DPS 35th Meeting, 1-6 September 2003
Session 34. Asteroid Physical Studies III
Poster, Highlighted on, Friday, September 5, 2003, 3:30-6:00pm, Sierra Ballroom I-II

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[34.12] Mineralogical Analyses of Two Small Vesta Family Asteroids

M. S. Kelley (Georgia Southern University), F. Vilas (NASA Johnson Space Center), M. J. Gaffey (University of North Dakota), A. Hicks (Georgia Southern University), P. A. Abell (Rensselaer Polytechnic Institute), S. M. Lederer (California State University at San Bernardino)

Asteroid 4 Vesta is a target of the Dawn Mission under NASA's Discovery program. Experience gained from the NEAR mission demonstrates that a firm understanding of an asteroid's geology prior to the mission permits more sophisticated questions to be addressed during the mission. Our recent work (Kelley et al. 2003, Icarus, in press) shows that much can be learned about Vesta by studying genetically related asteroids in the Vesta region of the main belt.

The depth, width, and spectral placement of the 1- and 2-micron mafic silicate absorption features in the reflectance spectrum of 4 Vesta (the archetype V-class asteroid) indicate that orthopyroxene is a major phase in its surface mineralogy. Hubble Space Telescope observations confirmed albedo differences across Vesta's surface, and produced shape and topographic information about Vesta. Dynamical studies previously revealed that a family of mainbelt asteroids is associated with Vesta. Taxonomic surveys have found numerous, smaller asteroids with Vesta-like 1-micron spectral absorption features.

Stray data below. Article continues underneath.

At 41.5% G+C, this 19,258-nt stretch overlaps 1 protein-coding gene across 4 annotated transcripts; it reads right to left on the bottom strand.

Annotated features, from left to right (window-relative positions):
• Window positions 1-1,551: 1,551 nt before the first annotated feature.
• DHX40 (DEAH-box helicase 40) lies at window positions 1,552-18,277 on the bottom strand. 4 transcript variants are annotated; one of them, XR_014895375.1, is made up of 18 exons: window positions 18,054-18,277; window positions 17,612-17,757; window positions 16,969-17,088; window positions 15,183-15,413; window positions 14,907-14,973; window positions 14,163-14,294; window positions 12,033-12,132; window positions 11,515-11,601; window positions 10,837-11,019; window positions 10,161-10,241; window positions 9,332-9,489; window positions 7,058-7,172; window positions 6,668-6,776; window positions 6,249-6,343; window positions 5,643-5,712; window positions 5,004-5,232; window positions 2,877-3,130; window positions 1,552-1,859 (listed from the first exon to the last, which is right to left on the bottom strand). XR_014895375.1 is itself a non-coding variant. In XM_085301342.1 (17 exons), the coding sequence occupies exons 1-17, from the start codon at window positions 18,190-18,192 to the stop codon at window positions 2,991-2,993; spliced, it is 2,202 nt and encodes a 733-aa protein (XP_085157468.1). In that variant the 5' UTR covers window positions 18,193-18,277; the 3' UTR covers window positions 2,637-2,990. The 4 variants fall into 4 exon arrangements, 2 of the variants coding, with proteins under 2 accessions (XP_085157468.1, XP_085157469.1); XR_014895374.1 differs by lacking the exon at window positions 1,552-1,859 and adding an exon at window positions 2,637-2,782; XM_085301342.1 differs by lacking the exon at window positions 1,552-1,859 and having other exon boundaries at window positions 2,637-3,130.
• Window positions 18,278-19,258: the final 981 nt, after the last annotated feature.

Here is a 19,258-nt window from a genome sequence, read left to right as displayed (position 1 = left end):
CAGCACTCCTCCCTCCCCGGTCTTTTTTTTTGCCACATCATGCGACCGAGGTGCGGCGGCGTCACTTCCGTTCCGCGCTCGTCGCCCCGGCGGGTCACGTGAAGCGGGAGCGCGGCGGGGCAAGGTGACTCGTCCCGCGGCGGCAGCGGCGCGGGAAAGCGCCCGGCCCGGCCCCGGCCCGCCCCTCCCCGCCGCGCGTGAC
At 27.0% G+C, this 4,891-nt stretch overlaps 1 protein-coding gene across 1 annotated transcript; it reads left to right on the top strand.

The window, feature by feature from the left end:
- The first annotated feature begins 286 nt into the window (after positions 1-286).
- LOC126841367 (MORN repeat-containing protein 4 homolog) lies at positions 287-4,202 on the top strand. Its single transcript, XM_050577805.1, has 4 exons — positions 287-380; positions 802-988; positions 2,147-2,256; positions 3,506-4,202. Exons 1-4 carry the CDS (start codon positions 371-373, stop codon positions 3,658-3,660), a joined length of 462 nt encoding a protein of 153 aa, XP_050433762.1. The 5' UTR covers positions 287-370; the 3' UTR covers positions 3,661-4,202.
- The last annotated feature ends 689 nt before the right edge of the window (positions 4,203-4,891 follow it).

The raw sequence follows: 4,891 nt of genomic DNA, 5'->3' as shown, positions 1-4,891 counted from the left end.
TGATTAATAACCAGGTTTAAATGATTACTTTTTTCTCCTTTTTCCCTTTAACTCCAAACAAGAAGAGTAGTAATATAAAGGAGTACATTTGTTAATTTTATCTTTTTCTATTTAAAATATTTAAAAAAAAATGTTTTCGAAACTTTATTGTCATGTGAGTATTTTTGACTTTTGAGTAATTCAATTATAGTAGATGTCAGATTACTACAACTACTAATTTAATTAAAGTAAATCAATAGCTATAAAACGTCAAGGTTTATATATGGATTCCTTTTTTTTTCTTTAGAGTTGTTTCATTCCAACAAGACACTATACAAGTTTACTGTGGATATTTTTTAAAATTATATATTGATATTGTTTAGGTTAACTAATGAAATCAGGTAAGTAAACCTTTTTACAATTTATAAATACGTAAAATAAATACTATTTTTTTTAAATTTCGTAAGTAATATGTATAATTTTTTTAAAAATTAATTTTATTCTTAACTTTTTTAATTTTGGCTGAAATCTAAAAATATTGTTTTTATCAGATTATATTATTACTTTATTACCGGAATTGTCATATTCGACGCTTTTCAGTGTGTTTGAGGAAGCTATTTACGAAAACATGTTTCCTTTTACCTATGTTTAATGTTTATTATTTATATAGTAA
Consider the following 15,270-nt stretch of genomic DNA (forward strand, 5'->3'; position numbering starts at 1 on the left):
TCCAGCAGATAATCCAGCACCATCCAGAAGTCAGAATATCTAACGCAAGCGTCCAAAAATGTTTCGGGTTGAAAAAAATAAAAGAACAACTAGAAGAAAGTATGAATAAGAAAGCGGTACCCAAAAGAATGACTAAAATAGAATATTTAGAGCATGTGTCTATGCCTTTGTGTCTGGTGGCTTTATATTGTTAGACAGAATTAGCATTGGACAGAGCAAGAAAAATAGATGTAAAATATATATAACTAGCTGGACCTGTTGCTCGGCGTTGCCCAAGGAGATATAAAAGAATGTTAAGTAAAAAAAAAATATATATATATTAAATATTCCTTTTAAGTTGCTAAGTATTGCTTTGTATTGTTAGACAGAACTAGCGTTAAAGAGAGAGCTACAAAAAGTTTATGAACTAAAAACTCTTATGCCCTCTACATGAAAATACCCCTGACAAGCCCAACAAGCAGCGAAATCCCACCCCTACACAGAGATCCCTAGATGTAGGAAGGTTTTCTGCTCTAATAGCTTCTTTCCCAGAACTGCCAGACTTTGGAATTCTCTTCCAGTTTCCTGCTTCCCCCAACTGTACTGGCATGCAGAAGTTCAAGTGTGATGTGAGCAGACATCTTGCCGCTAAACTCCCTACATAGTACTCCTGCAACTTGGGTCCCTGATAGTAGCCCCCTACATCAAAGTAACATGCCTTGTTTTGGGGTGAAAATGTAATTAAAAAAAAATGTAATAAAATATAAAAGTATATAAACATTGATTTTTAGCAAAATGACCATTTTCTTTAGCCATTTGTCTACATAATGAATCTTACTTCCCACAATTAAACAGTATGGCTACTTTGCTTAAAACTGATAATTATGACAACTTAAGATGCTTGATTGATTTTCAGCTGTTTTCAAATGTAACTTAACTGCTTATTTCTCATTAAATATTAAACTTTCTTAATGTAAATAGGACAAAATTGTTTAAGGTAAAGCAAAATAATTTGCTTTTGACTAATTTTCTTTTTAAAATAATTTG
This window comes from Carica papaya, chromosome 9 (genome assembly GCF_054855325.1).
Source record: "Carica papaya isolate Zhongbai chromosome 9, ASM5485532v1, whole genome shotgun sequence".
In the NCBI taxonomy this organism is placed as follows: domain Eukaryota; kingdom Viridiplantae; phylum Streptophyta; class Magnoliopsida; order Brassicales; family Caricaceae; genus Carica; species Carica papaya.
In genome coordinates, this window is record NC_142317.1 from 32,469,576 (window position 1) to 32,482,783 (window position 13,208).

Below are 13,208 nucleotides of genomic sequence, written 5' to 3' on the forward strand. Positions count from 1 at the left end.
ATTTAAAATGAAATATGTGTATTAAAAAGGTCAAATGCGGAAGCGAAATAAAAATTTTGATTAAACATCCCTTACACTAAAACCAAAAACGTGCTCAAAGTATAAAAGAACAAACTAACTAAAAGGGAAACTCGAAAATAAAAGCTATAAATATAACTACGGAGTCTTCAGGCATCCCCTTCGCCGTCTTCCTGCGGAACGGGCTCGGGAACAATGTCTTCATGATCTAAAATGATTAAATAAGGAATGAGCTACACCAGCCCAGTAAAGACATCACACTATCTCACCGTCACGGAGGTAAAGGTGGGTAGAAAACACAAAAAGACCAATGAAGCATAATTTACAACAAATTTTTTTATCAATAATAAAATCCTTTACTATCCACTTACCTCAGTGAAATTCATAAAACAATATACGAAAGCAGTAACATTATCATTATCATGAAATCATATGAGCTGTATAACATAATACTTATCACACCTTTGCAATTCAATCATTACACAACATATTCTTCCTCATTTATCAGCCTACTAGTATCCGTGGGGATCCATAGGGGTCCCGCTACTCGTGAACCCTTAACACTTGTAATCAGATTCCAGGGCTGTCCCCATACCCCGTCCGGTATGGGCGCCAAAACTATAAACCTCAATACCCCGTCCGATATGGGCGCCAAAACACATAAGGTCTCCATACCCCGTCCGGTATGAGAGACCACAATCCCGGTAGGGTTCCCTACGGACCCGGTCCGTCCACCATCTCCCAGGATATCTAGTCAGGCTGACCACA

Until recently, work on the surface mineralogy of Vesta was the definitive analysis for V-class asteroids since no complete near-infrared spectrum of another V-type had been quantified. The case for a Vesta-HED meteorite connection has a firm mineralogical foundation. Previous spectral data have suggested a link to additional V-class asteroids, but until now that supposed association had not been mineralogically tested.

Analyses of our near-infrared reflectance spectra for asteroids 1929 Kollaa and 3494 Purple Mountain, which include the critical 1- and 2-micron spectral absorption features, allowed us not only to determine that these mainbelt asteroids are daughters of 4 Vesta, but also to constrain the location of their formation within Vesta and establish their connection to the cumulate eucrites. This is the first mineralogical link to be made between the HED meteorites and an asteroid other than Vesta, and between Vesta and another asteroid.

The author(s) of this abstract have provided an email address for comments about the abstract: mkelley@gasou.edu

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Bulletin of the American Astronomical Society, 35 #4
© 2003. The American Astronomical Soceity.